Germany Denies Rumors of Extending Thermal Engine Deadline to 2035

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Germany Kills Hopes On Thermal Engine 2035 Extension Rumors

In recent weeks, there has been a surge in discussions regarding the European Union’s stance on phasing out thermal power by 2035. However, the German Automobile Industry Association is cautioning against premature conclusions.

According to the VDA, the principal association representing the German automotive sector, there has been no shift in the current situation.

Despite speculations suggesting otherwise, the VDA has publicly reiterated Europe’s existing stance on the timetable for ending thermal energy. Simultaneously, the German automotive industry and its suppliers are actively investing substantial sums in electric platforms.

Germany Kills Hopes On Thermal Engine 2035 Extension Rumors

The question arises: could there be a shift in Europe’s position regarding the 2035 deadline for the end of thermal energy? Luca de Meo, CEO of the Renault group, sparked controversy at the Geneva Motor Show by expressing doubts about meeting this deadline.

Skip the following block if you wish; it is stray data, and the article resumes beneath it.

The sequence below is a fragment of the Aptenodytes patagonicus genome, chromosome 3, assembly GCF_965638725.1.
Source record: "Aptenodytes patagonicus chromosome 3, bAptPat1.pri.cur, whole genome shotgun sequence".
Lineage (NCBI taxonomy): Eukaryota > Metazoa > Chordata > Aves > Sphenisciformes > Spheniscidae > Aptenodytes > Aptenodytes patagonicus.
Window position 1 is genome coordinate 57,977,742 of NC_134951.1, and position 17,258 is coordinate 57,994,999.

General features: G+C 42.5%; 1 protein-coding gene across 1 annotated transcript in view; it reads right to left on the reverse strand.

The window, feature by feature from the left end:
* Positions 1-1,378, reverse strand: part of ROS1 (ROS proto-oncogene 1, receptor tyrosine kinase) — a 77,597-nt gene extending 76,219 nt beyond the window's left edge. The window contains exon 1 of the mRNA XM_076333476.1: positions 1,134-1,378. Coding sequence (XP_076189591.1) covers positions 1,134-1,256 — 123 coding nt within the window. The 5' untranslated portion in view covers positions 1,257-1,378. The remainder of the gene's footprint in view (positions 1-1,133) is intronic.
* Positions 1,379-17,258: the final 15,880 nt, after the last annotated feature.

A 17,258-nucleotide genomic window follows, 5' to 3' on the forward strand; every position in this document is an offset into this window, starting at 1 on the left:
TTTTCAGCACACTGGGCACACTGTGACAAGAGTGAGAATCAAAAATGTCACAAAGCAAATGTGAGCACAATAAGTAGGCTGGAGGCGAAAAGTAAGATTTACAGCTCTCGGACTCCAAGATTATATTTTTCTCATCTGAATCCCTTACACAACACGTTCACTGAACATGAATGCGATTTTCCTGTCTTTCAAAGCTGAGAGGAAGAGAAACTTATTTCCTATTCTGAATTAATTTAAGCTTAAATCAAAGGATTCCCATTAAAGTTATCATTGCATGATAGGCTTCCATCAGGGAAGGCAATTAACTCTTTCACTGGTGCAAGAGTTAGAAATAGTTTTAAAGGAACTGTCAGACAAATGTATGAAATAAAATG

This discrepancy may appear surprising, especially given De Meo’s leadership of the ACEA, which holds a different stance.

Within a week, there was a notable change in tone, but it’s challenging to discern whether this shift originates from Renault’s CEO or ACEA’s leadership. Nonetheless, recent developments in Europe have hinted at a potential reconsideration of the combustion engine’s phase-out.

The VDA has stepped forward to provide clarity. The automotive industry association, representing the entire sector, emphasizes that ongoing negotiations in Europe do not pertain to the 2035 deadline but rather address different matters.

“The current reports circulating create confusion by mixing up various topics and attributing erroneous conclusions. This isn’t about regulating CO2 emissions from fleets or setting CO2 limits for newly registered vehicles. In a landscape where electric vehicles are experiencing robust growth and where several electric models in the Far East are cheaper than their combustion counterparts, clinging to outdated technology risks confining the automotive industry to a dwindling niche market. Continuing with this trajectory would render our car industry obsolete, unable to break free from outdated technology, potentially leading to hostile takeovers and factory closures.”


By Park-Shin Jung

I am Park-Shin Jung. I am a professional content writer for cars.

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